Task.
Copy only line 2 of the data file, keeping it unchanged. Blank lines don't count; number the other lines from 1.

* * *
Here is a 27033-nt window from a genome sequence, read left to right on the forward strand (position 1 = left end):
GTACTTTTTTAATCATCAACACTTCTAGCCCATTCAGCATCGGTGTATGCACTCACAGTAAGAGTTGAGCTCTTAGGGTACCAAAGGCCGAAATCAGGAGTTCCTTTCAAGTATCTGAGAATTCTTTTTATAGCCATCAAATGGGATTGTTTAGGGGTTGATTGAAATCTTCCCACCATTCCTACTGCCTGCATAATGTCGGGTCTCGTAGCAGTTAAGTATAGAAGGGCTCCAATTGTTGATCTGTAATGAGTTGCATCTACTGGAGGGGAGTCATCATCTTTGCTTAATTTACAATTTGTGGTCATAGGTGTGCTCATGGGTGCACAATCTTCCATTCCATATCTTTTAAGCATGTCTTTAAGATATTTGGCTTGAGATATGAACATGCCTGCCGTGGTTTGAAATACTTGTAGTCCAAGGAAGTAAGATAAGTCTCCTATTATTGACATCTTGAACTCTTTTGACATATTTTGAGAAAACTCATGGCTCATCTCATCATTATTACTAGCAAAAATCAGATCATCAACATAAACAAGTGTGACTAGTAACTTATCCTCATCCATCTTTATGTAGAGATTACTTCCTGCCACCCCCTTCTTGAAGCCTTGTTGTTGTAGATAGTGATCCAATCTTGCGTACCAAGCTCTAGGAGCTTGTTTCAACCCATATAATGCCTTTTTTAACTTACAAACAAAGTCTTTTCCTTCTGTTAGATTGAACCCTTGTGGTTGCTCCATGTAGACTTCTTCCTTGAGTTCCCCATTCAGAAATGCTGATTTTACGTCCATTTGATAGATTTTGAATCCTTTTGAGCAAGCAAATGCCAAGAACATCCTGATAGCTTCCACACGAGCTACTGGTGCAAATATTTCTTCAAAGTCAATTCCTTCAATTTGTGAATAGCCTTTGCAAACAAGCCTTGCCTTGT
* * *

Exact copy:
GTACTTTTTTAATCATCAACACTTCTAGCCCATTCAGCATCGGTGTATGCACTCACAGTAAGAGTTGAGCTCTTAGGGTACCAAAGGCCGAAATCAGGAGTTCCTTTCAAGTATCTGAGAATTCTTTTTATAGCCATCAAATGGGATTGTTTAGGGGTTGATTGAAATCTTCCCACCATTCCTACTGCCTGCATAATGTCGGGTCTCGTAGCAGTTAAGTATAGAAGGGCTCCAATTGTTGATCTGTAATGAGTTGCATCTACTGGAGGGGAGTCATCATCTTTGCTTAATTTACAATTTGTGGTCATAGGTGTGCTCATGGGTGCACAATCTTCCATTCCATATCTTTTAAGCATGTCTTTAAGATATTTGGCTTGAGATATGAACATGCCTGCCGTGGTTTGAAATACTTGTAGTCCAAGGAAGTAAGATAAGTCTCCTATTATTGACATCTTGAACTCTTTTGACATATTTTGAGAAAACTCATGGCTCATCTCATCATTATTACTAGCAAAAATCAGATCATCAACATAAACAAGTGTGACTAGTAACTTATCCTCATCCATCTTTATGTAGAGATTACTTCCTGCCACCCCCTTCTTGAAGCCTTGTTGTTGTAGATAGTGATCCAATCTTGCGTACCAAGCTCTAGGAGCTTGTTTCAACCCATATAATGCCTTTTTTAACTTACAAACAAAGTCTTTTCCTTCTGTTAGATTGAACCCTTGTGGTTGCTCCATGTAGACTTCTTCCTTGAGTTCCCCATTCAGAAATGCTGATTTTACGTCCATTTGATAGATTTTGAATCCTTTTGAGCAAGCAAATGCCAAGAACATCCTGATAGCTTCCACACGAGCTACTGGTGCAAATATTTCTTCAAAGTCAATTCCTTCAATTTGTGAATAGCCTTTGCAAACAAGCCTTGCCTTGT